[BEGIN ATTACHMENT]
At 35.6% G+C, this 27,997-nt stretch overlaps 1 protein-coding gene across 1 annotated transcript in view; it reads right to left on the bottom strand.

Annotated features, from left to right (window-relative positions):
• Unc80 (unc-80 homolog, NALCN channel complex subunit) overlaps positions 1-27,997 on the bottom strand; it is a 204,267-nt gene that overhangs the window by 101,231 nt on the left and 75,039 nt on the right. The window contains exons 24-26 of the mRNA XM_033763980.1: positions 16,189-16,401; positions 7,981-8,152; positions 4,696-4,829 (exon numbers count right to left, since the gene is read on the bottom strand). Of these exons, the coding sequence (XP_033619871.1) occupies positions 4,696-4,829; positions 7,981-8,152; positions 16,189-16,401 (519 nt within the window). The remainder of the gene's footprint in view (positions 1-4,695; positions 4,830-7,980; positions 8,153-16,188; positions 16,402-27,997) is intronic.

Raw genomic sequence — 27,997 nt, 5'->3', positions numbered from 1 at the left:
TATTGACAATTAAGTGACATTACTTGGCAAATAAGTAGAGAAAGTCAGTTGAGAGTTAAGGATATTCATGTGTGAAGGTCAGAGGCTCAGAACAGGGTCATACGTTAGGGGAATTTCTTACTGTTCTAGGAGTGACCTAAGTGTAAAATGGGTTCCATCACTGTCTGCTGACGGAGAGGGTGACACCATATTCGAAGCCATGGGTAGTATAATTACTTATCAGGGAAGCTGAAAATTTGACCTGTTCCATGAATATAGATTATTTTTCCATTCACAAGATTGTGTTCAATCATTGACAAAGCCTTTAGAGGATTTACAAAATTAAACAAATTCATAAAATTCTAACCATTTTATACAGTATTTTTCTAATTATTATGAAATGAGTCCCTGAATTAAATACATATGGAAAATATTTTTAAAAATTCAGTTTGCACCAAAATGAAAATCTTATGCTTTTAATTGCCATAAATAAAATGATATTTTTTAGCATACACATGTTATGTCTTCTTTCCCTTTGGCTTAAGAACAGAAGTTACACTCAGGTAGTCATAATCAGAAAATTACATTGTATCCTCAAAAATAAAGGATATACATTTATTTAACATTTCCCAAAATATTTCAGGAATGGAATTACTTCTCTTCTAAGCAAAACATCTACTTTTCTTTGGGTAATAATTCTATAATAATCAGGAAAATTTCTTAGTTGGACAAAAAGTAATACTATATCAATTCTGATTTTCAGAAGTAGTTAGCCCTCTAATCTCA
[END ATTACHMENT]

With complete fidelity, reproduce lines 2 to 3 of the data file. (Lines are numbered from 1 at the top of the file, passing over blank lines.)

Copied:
Annotated features, from left to right (window-relative positions):
• Unc80 (unc-80 homolog, NALCN channel complex subunit) overlaps positions 1-27,997 on the bottom strand; it is a 204,267-nt gene that overhangs the window by 101,231 nt on the left and 75,039 nt on the right. The window contains exons 24-26 of the mRNA XM_033763980.1: positions 16,189-16,401; positions 7,981-8,152; positions 4,696-4,829 (exon numbers count right to left, since the gene is read on the bottom strand). Of these exons, the coding sequence (XP_033619871.1) occupies positions 4,696-4,829; positions 7,981-8,152; positions 16,189-16,401 (519 nt within the window). The remainder of the gene's footprint in view (positions 1-4,695; positions 4,830-7,980; positions 8,153-16,188; positions 16,402-27,997) is intronic.